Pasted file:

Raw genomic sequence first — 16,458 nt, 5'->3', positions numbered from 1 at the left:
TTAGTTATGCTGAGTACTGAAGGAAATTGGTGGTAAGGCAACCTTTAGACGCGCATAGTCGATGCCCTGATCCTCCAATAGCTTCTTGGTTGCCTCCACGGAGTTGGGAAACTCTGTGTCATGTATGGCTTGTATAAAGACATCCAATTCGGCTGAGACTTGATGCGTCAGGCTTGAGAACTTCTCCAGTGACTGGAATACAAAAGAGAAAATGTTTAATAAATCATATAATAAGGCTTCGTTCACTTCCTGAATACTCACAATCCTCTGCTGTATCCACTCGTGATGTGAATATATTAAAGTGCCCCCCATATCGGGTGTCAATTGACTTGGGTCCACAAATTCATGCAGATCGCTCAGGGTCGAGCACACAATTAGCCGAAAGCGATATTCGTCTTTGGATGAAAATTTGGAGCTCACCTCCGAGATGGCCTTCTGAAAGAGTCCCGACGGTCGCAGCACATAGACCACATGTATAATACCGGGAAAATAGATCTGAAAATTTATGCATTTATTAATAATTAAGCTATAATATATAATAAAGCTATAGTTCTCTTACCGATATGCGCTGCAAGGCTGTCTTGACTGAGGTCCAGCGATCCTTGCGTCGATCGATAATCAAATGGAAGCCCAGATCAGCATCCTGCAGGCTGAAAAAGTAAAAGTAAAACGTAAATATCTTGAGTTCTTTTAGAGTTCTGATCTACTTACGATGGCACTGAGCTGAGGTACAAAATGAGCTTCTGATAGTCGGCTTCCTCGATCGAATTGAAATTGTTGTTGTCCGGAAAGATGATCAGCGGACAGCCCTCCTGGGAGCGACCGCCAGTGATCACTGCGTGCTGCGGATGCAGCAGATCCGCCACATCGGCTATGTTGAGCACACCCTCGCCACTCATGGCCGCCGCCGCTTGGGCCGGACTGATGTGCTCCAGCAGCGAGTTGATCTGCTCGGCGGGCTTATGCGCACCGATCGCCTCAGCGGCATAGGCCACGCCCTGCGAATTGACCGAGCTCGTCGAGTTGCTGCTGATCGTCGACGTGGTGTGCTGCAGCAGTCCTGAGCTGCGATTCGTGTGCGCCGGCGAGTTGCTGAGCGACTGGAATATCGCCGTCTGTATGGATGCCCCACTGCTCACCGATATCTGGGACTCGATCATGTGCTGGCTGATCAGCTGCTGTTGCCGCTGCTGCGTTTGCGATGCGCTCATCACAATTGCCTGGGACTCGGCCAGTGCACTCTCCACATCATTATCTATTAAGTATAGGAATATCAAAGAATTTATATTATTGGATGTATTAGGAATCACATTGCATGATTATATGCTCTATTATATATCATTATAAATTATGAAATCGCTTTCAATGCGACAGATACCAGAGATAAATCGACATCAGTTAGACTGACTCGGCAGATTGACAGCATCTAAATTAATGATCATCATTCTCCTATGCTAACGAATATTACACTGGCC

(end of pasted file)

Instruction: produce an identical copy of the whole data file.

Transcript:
Raw genomic sequence first — 16,458 nt, 5'->3', positions numbered from 1 at the left:
TTAGTTATGCTGAGTACTGAAGGAAATTGGTGGTAAGGCAACCTTTAGACGCGCATAGTCGATGCCCTGATCCTCCAATAGCTTCTTGGTTGCCTCCACGGAGTTGGGAAACTCTGTGTCATGTATGGCTTGTATAAAGACATCCAATTCGGCTGAGACTTGATGCGTCAGGCTTGAGAACTTCTCCAGTGACTGGAATACAAAAGAGAAAATGTTTAATAAATCATATAATAAGGCTTCGTTCACTTCCTGAATACTCACAATCCTCTGCTGTATCCACTCGTGATGTGAATATATTAAAGTGCCCCCCATATCGGGTGTCAATTGACTTGGGTCCACAAATTCATGCAGATCGCTCAGGGTCGAGCACACAATTAGCCGAAAGCGATATTCGTCTTTGGATGAAAATTTGGAGCTCACCTCCGAGATGGCCTTCTGAAAGAGTCCCGACGGTCGCAGCACATAGACCACATGTATAATACCGGGAAAATAGATCTGAAAATTTATGCATTTATTAATAATTAAGCTATAATATATAATAAAGCTATAGTTCTCTTACCGATATGCGCTGCAAGGCTGTCTTGACTGAGGTCCAGCGATCCTTGCGTCGATCGATAATCAAATGGAAGCCCAGATCAGCATCCTGCAGGCTGAAAAAGTAAAAGTAAAACGTAAATATCTTGAGTTCTTTTAGAGTTCTGATCTACTTACGATGGCACTGAGCTGAGGTACAAAATGAGCTTCTGATAGTCGGCTTCCTCGATCGAATTGAAATTGTTGTTGTCCGGAAAGATGATCAGCGGACAGCCCTCCTGGGAGCGACCGCCAGTGATCACTGCGTGCTGCGGATGCAGCAGATCCGCCACATCGGCTATGTTGAGCACACCCTCGCCACTCATGGCCGCCGCCGCTTGGGCCGGACTGATGTGCTCCAGCAGCGAGTTGATCTGCTCGGCGGGCTTATGCGCACCGATCGCCTCAGCGGCATAGGCCACGCCCTGCGAATTGACCGAGCTCGTCGAGTTGCTGCTGATCGTCGACGTGGTGTGCTGCAGCAGTCCTGAGCTGCGATTCGTGTGCGCCGGCGAGTTGCTGAGCGACTGGAATATCGCCGTCTGTATGGATGCCCCACTGCTCACCGATATCTGGGACTCGATCATGTGCTGGCTGATCAGCTGCTGTTGCCGCTGCTGCGTTTGCGATGCGCTCATCACAATTGCCTGGGACTCGGCCAGTGCACTCTCCACATCATTATCTATTAAGTATAGGAATATCAAAGAATTTATATTATTGGATGTATTAGGAATCACATTGCATGATTATATGCTCTATTATATATCATTATAAATTATGAAATCGCTTTCAATGCGACAGATACCAGAGATAAATCGACATCAGTTAGACTGACTCGGCAGATTGACAGCATCTAAATTAATGATCATCATTCTCCTATGCTAACGAATATTACACTGGCC